Chief justice lambasts parly
. . . bemoans meagre budget for judiciary
CHIEF Justice Nthomeng Majara has hit out at parliament for approving perennially “meagre” budgetary allocations to the judiciary, saying they were negatively affecting the administration of justice.
In her keynote address during the official opening of the High Court in Maseru yesterday, Justice Majara said at some point the financial squeeze was so severe they had to rely on a donation from a local company to buy basic materials such as judges’ gowns.
Held amid pomp and circumstance, the ceremony was attended by Prime Minister Pakalitha Mosisili among other senior dignitaries.
Justice Majara —who assumed office in 2014 to become the country’s first woman to occupy the post — emphasised the judiciary should never be comprised because of lack of resources hence the need for the arm of government to be capacitated.
“For some imperceptible reasons, the judiciary is forever short-changed in terms of budget allocation by successive parliaments,” she said.
“What needs to be noted most importantly is that unlike all government ministries, the judiciary is an arm of government just like the executive and the legislature, and therefore deserves not necessarily a preferential share of the budget, but a sustainable and realistic one regard being had to its huge size, not to mention the number of its very senior judicial officers, that are by law entitled to certain benefits commensurate with their position and huge constitutional mandate.”
As a result, Justice Majara said, the judiciary was constrained as far as performing its constitutional mandate of administering of justice was concerned.
“The Honourable Minister of Finance (Tlohang Sekhamane) will surely agree with me in my assertion that we are probably the only arm of government, along with a few other ministries, that operate on a shoestring budget,” the chief justice said.
“This disadvantaged and vulnerable position inevitably impedes negatively on us in a big way in the delivery of our constitutional mandate.
“As a result we have had to periodically ask for supplementary and contingency budget from the ministry every quarter of the year which has unfortunately often not been approved.”
Justice Majara pointed out that the judiciary played an important role in attracting confidence for investors and ensuring observance of the rule of law.
“While I do admit that the judiciary and its various departments is not necessarily a revenue-generating arm, it is a fact that our contribution to engendering economic growth, attracting investor confidence, ensuring the existence of the rule of law and good governance and therefore fostering international integrity not to mention providing critical service to the poor and marginalized, cannot be underestimated.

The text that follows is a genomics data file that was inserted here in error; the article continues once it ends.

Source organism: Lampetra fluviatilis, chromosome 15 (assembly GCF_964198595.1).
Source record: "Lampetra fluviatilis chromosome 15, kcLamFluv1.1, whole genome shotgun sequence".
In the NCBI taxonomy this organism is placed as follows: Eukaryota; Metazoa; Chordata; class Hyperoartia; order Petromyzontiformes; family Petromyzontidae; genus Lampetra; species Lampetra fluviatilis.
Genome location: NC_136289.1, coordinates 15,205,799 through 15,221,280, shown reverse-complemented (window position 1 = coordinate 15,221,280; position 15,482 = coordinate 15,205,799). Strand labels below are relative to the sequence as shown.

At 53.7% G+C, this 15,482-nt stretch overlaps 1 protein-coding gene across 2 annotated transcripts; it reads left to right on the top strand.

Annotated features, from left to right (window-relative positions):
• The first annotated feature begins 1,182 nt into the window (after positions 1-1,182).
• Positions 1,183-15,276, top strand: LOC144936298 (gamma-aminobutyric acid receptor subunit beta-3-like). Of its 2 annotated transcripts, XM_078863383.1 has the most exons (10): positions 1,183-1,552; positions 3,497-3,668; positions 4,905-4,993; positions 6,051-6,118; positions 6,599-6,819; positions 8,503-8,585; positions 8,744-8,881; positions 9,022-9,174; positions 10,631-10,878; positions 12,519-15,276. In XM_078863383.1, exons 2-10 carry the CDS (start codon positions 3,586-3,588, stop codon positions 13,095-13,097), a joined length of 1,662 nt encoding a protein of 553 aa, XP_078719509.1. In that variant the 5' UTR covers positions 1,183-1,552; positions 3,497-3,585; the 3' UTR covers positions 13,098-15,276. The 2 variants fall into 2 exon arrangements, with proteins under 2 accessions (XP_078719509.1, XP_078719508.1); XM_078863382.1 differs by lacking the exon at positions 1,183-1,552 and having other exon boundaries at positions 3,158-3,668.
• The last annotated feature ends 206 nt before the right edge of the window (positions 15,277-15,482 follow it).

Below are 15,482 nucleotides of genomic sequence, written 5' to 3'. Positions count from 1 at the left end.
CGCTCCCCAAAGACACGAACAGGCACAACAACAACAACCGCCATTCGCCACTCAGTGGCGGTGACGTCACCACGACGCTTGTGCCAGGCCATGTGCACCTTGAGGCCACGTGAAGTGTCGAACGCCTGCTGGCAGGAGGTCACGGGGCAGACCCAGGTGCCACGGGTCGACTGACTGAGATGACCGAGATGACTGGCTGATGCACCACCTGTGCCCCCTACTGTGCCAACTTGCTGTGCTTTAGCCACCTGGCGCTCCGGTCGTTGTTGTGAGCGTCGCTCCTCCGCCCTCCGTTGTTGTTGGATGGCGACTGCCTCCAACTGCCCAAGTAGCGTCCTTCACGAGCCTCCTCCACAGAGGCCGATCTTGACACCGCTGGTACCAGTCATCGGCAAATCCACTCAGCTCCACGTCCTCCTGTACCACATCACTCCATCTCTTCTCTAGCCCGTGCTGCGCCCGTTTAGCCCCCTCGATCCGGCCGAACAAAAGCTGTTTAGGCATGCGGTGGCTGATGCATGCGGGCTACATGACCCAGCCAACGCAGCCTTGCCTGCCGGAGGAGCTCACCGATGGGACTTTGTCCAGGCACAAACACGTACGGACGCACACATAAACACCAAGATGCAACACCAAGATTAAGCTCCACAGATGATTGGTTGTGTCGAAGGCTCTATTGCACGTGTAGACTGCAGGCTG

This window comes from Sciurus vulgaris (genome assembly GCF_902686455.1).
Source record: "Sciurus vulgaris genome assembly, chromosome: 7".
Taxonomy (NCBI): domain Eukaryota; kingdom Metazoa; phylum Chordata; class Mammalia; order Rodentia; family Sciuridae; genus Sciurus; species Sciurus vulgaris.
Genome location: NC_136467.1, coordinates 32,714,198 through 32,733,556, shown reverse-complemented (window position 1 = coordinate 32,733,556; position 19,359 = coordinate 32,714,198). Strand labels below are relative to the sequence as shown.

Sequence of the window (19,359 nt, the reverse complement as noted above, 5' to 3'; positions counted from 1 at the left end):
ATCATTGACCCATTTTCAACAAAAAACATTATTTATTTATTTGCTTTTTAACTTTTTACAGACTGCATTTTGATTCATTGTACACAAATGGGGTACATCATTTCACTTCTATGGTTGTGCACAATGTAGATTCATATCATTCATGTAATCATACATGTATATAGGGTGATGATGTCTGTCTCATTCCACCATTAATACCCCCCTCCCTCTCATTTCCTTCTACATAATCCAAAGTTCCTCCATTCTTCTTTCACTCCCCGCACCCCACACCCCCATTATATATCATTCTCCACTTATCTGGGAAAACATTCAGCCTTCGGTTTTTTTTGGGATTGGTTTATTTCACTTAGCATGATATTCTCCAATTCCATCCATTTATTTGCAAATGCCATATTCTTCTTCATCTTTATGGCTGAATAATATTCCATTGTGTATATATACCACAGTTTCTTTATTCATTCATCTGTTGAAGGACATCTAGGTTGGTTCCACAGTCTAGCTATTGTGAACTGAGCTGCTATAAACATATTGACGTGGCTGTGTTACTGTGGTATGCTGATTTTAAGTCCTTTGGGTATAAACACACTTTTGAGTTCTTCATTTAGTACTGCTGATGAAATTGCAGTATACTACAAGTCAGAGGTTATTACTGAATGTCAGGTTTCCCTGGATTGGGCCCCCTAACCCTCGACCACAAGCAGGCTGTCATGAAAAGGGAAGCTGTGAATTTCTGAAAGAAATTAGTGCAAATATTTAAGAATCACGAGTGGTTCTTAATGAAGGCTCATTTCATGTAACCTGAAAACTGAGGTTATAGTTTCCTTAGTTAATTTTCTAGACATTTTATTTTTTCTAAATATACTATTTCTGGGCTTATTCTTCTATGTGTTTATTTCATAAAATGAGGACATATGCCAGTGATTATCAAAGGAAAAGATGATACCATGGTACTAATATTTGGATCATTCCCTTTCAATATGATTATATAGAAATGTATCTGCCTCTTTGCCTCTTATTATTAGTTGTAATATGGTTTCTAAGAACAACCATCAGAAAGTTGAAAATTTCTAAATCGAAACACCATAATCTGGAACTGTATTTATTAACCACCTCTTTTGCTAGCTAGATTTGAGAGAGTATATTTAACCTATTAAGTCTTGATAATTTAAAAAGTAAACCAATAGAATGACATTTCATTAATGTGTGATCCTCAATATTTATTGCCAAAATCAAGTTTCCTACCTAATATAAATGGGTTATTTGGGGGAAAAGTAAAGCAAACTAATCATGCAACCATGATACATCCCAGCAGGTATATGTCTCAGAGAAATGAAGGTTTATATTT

“Thus, more public funding has to be channelled to this institution to make it efficient, transparent and user-friendly.”
She said at some point they were rescued by the benevolence of a local company she did not mention by name – which bankrolled the acquisition of basic materials for the High Court such as judges’ gowns.
“In this regard, suffice it for me to mention that professional court gowns for all the 11 honourable judges, with a set each worth about M20 000, as well as other resources such as fans, heaters, crockery and cutlery for the individual chambers, court-rooms and other offices were donated by one of these well-meaning institutions through its managing director.
“Needless to say, this situation is far from ideal as it might create the wrong perception in the eyes of some, that by so doing these good Samaritans will be looked upon favourably should they ever be involved in litigation before our courts although I hasten to assure you that judicial officers are responsible professionals and are fully conscious of their sacred oath of office hence their unsurprising unpopularity for dispensing justice without fear or favour in accordance with their sacred oath of office.”
Justice Majara also bemoaned the limited number of judges in the country, saying it was to the detriment of the speedy delivery of justice.
“Despite the skyrocketing statistics of cases and the creation of the specialized Commercial and Land divisions of this court as independent establishments, the existing number of judges has remained the same for many years.”
With a population size similar to Lesotho, she said Botswana was a good example with a High Court staffed by 26 judges who are decentralised despite a far lesser number of cases than Lesotho.
“On our side, we have a complement of 12 judges.”
The top judge said if the judicial structure they proposed to government could be approved, it would help address the backlog of cases in the courts.
“While judicial officers are committed to dispense justice to their fellow citizens, they can only do so within reasonable limits.
“It is thus sad to realise that it continues to be expected to do miracles and is often unfairly compared with other jurisdictions where this has long been addressed.
“Thus oftentimes the courts are blamed even for problems beyond our capabilities.”
Justice Majara also warned critics to acquaint themselves with court procedures to avoid making unfounded allegations against the judiciary.
“There is a serious misconception that whenever a criminal case is brought before the court for the first time, it is necessarily ready for hearing but the courts for selfish or corrupt reasons simply postpone them,” she said.
“It would therefore be wise for the sceptics to attend the remand sessions at any Magistrate Court to see that, overwhelming majority of serious cases are pending completion of investigations, arrests or securing of witnesses.”
The official opening of the High Court is held in every first day of February annually to mark the beginning of the year for the court.